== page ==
Canada has the highest MS incidence rate in the world, and about 3,400 Manitobans have the disease.

Yet despite advances in treating the disease, in which the immune system attacks the myelin sheath that insulates the nerves, which in turn decreases the nerves’ ability to send signals, MS’s cause remains a mystery.

What’s more is the progressive form of MS, which affects about 15 per cent of people with the disease, has been untreatable — at least until very recently.

GENENTECH via AP</p>

GENENTECH via AP

In March, the U.S. Food and Drug Administration approved the use of a drug called ocrelizumab, which has proven effective treating the progressive form of the disease.

"We should make a note that because there is evidence that a small subset of patients with primary progressive can be helped, so this gives us optimism," Yong says.

It’s a glimmer of hope, but an important one for people with the progressive form of the disease, in which symptoms including fatigue, vision problems, muscle spasms, pain, numbness and tingling grow worse over time.

Like advances in treating those with the relapsing and remitting form of the disease, the theory is one treatment will lead to newer, more effective ones.

"If primary progressive MS can be treated in a few individuals, we hope that we can then do better and come up with perhaps better treatments down the pipeline," Yong says.

Health Canada has yet to approve ocrelizumab for use here.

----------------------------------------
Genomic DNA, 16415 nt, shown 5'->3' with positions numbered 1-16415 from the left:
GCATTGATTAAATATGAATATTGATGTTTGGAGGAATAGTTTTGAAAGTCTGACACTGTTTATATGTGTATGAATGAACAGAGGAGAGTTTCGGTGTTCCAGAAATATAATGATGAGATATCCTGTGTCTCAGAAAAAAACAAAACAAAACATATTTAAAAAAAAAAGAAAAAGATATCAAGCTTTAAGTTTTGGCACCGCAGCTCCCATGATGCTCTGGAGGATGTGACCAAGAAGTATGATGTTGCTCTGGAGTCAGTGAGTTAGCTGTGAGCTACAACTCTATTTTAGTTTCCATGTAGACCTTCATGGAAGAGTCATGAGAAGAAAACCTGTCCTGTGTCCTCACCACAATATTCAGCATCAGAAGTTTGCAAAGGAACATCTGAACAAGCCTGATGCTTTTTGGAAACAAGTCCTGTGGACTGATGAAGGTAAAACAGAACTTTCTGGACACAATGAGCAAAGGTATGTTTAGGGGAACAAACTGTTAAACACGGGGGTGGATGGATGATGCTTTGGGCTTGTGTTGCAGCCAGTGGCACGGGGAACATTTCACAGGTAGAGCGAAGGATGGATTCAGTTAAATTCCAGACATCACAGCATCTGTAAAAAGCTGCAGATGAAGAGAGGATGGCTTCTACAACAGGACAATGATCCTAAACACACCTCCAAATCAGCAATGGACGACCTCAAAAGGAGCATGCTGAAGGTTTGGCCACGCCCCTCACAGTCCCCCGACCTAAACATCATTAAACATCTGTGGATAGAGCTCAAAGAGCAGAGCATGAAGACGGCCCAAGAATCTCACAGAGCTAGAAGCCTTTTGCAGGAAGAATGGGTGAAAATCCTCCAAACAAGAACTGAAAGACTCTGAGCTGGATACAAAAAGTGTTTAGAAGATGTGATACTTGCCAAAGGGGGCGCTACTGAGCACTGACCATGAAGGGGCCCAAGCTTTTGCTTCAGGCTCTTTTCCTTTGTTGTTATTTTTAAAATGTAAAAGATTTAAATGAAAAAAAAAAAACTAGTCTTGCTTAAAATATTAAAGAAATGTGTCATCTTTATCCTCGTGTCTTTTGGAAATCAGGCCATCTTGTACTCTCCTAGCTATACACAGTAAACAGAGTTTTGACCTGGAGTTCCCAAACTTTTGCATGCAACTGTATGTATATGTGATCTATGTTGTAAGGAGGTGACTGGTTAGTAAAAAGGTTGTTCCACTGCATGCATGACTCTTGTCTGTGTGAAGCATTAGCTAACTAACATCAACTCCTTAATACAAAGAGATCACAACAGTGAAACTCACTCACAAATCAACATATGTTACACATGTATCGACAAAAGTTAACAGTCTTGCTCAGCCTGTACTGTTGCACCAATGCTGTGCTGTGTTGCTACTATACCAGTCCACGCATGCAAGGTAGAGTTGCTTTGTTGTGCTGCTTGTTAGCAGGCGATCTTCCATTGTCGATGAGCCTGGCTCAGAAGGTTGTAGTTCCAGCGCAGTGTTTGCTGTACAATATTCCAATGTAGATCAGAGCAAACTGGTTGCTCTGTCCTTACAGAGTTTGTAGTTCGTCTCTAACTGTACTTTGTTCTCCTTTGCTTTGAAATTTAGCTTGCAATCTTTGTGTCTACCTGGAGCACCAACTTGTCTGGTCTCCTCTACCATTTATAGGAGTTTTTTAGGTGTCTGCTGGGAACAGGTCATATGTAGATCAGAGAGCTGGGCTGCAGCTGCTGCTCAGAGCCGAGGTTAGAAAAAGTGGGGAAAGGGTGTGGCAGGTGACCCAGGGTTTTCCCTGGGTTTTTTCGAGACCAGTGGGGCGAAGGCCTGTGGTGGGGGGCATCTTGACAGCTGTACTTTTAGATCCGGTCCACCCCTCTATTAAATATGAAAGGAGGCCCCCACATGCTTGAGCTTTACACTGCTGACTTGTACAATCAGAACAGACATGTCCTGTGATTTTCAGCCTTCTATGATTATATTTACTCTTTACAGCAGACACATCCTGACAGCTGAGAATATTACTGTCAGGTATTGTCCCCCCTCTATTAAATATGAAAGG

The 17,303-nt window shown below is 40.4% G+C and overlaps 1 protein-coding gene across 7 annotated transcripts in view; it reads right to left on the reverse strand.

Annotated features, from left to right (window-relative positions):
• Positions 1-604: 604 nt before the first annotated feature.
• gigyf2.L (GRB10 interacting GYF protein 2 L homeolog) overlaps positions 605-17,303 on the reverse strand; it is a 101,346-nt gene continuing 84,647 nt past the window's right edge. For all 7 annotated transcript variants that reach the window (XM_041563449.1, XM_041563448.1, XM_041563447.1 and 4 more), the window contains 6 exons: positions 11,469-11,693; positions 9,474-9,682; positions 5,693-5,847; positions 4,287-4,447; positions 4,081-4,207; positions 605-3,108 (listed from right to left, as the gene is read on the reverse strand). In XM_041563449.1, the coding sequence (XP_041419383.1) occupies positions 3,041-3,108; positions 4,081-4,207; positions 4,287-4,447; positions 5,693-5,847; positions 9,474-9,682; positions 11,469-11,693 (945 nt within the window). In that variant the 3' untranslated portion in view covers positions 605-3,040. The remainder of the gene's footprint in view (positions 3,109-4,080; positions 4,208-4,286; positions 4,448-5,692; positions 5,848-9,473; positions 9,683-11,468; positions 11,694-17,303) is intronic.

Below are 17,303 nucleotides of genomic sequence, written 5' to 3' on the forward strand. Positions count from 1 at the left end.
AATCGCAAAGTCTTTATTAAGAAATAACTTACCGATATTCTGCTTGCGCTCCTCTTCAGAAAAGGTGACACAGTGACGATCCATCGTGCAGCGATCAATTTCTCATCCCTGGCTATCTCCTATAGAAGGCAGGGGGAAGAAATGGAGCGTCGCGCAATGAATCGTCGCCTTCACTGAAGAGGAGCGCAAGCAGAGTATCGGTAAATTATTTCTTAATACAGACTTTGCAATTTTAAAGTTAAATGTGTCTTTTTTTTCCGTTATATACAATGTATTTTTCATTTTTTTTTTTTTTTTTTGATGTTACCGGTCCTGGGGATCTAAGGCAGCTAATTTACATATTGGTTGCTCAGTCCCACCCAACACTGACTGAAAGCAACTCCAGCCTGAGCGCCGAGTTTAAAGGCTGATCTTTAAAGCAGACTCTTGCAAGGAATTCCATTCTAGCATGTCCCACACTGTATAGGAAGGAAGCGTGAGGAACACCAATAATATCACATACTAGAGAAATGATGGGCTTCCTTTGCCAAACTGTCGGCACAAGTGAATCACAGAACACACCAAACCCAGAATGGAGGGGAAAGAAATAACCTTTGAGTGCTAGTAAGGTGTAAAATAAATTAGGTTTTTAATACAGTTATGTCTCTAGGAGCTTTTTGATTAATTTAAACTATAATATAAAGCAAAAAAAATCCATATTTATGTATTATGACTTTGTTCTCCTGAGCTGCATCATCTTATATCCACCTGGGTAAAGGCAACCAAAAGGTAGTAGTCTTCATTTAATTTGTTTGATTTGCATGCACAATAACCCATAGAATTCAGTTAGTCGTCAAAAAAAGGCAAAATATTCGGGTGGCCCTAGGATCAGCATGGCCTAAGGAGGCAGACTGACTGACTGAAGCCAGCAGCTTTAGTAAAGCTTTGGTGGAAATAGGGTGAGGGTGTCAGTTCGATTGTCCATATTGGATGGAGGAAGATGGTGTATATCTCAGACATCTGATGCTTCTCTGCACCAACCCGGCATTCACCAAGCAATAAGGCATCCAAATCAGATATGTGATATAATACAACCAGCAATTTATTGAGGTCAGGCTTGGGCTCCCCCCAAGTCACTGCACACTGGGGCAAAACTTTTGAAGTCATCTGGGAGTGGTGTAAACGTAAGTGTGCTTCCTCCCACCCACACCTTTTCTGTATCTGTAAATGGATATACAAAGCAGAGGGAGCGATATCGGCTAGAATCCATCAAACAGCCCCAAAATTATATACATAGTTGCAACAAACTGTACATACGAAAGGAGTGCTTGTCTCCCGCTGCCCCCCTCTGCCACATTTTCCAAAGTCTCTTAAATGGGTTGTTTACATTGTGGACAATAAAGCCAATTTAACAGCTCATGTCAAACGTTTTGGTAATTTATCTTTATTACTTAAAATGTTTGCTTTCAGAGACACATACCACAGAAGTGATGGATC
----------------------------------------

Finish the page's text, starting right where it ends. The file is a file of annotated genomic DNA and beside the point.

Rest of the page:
In the meantime, people with progressive disease, or for that matter the more common relapsing and remitting version, can engage in another form of therapy all on their own that has proven effective: exercise, Yong says.

"It’s widely known that physical activity promotes well being, even though there used to be a time when MS individuals would be asked to rest because fatigue is one of the symptoms of the condition," the researcher says.

Yet a new study led by Yong indicates physical activity can actually regenerate myelin in the disease’s progressive form. The work found mice who exercised regularly showed improvement of symptoms and regeneration, and it’s not a total leap of faith to infer this would also be of benefit to patients with the disease, he says.

"When people are engaged in exercise, we know they feel better, and one of the reasons we think is because of the regeneration of new myelin."

Yong adds more drug treatments are coming. Some have even shown promise in repairing myelin. This means these drugs may not just help treat MS. They may actually stop the disease’s progress and even cure it. Most are in the pre-clinical trials phase — i.e. testing on animals. But others have already shown promise in a lab and are now in the first and second phases of trials involving patients.

While it could still be a few more years before people living with the disease will benefit from these developments, at least a brighter future is on the horizon.

"There are more and more drug manufacturers working on treatments and that will continue to accelerate and improve outcomes as time moves along," Hominuk says.

"That’s the hope."

And for those living with MS, this promise is powerful tonic indeed.